The Christian cross is arguably the most recognized symbol in the world and for the informed, there is zero doubt about what a cross atop a church, worn around the neck, or emblazoned upon a shield represents. No matter the specific doctrine the bearer of the cross believes, the uniting principle behind the cross is the undeniable Christian knowledge that Jesus Christ is the Savior of the world. The symbol of The Order of Santiago or the St. James Cross is a beautiful and ornate variant of the Christian cross and its alterations served both symbolic and practical purposes.
St. James, one of the ‘sons of thunder’ referenced in the third chapter of Mark in the New Testament, was a valiant Apostle and disciple of Jesus of Nazareth. The moniker ‘sons of thunder’ wasn’t unwarranted as we learn from the New Testament account in the book of Luke. Here one can read of a Samaritan village that wasn’t receptive to Jesus Christ. James and his brother John asked Jesus for permission to call down fire to consume the village in response to this rejection. This high tempered zeal for righteousness and defense of the Gospel of Jesus Christ earned great respect among early Christian converts. When Christianity was in trouble, it is not a surprise that St. James was a Saint to whom Christians would supplicate for help. In fact, this is how St. James became instrumental in the beliefs of Crusaders and helped propel the image we see today as the St. James cross to notoriety.
The remains of St. James are believed to be in Compostela, Galicia, in northwest Spain. Galicia was the only Spanish kingdom that was not conquered by the Muslims as they expanded their reach across the Mediterranean Sea. Kings of Galicia paid homage to St. James believing that his burial there protected them from the invading Muslims. The son of King Alfono II, Ramiro I, is thought to have appealed to St. James to bring victory to them at the Battle of Clavijo. This victory helped solidify St. James as the savior of Christianity in the war against the Muslim invaders. Subsequently, The Order of Santiago, an order of knights, was established to protect pilgrims visiting the shrine of St. James. Because The Order of Santiago was not restricted to Spaniards, the concept expanded to other parts of the Christian world and the unique red cross on a white background quickly became the symbol of many nobles, knights and believers who went on to participate in the Crusades.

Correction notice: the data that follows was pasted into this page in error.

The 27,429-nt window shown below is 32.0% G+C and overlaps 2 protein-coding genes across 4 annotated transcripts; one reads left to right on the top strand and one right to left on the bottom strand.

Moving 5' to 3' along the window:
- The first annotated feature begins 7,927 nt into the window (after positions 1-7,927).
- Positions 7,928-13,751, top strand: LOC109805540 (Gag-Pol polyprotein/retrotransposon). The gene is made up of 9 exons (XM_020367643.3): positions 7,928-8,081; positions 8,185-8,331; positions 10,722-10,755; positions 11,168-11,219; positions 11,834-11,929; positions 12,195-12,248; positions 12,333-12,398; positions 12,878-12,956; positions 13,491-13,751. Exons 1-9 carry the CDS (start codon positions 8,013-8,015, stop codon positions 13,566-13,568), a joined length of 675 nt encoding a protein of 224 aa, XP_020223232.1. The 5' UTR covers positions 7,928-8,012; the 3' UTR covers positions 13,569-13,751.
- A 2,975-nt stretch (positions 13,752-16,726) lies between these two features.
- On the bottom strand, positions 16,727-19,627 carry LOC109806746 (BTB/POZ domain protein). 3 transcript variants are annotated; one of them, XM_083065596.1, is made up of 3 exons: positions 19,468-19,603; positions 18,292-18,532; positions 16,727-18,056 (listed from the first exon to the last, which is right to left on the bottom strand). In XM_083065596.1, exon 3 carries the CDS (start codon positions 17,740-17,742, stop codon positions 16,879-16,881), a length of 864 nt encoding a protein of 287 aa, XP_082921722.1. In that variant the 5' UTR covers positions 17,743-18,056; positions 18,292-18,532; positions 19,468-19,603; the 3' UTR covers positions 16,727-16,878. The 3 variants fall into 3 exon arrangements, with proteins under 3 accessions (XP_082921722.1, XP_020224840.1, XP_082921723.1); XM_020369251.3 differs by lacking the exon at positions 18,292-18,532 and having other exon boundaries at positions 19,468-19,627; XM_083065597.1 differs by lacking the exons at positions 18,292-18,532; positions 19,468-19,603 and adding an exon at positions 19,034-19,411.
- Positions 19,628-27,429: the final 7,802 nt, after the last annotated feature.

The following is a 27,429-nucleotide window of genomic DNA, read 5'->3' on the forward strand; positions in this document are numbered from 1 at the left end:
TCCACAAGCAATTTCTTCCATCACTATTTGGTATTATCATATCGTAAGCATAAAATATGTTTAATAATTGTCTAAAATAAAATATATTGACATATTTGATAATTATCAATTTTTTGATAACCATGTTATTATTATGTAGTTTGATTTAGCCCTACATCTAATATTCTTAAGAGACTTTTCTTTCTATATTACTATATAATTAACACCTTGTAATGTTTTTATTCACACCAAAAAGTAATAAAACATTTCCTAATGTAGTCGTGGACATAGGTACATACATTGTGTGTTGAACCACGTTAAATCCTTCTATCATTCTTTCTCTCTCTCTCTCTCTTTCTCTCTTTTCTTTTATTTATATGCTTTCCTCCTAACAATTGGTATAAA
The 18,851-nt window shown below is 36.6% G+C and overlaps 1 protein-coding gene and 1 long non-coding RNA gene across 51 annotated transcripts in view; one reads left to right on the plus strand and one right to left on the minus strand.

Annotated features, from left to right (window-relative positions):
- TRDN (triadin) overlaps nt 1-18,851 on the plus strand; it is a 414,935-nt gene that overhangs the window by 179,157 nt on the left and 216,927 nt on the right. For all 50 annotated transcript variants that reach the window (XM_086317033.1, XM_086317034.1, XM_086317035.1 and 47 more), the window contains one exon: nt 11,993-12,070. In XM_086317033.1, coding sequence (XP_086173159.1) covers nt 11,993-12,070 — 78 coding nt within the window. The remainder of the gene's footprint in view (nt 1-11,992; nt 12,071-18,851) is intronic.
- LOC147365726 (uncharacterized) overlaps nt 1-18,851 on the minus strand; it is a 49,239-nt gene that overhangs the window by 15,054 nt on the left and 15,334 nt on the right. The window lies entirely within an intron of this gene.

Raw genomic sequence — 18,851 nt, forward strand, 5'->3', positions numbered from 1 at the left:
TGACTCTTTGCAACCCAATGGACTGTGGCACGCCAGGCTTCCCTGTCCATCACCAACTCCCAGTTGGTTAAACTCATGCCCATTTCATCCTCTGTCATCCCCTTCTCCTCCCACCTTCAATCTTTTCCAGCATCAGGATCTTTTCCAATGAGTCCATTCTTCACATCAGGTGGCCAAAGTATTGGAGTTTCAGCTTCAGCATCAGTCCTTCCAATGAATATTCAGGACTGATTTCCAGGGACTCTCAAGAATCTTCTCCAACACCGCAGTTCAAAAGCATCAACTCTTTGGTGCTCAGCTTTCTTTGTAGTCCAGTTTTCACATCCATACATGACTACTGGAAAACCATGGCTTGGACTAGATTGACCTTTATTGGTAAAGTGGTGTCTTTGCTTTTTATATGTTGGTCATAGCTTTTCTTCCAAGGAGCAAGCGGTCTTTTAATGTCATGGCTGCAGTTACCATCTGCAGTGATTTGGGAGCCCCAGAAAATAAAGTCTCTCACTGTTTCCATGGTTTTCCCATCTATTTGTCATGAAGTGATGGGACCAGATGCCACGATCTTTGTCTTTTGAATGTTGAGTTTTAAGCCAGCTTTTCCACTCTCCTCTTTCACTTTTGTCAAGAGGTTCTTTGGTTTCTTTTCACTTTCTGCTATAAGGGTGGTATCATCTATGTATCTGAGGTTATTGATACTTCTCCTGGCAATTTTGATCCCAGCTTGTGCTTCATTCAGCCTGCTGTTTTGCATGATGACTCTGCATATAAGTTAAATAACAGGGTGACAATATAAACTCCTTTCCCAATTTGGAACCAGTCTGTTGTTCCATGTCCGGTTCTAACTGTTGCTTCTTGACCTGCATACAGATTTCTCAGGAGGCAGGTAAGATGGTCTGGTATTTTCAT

The St. James cross is pointed at the base, shaped like a sword, hearkening to his method of death – decapitation by sword. Certainly it could represent wielding the sword in defense of Christianity as well. The other ends of the cross are in a fleur-de-lis pattern and represent “honor without stain”, a tribute to the life of James the Greater. The sword shaped base is also thought to have assisted knights and pilgrims to plant the actual cross in the ground along their journeys, giving them opportunity to worship their God.
The Order of Santiago patch in our collection is a vivid reminder of the story of a man who gave his life for his beliefs and inspired countless others to do the same.
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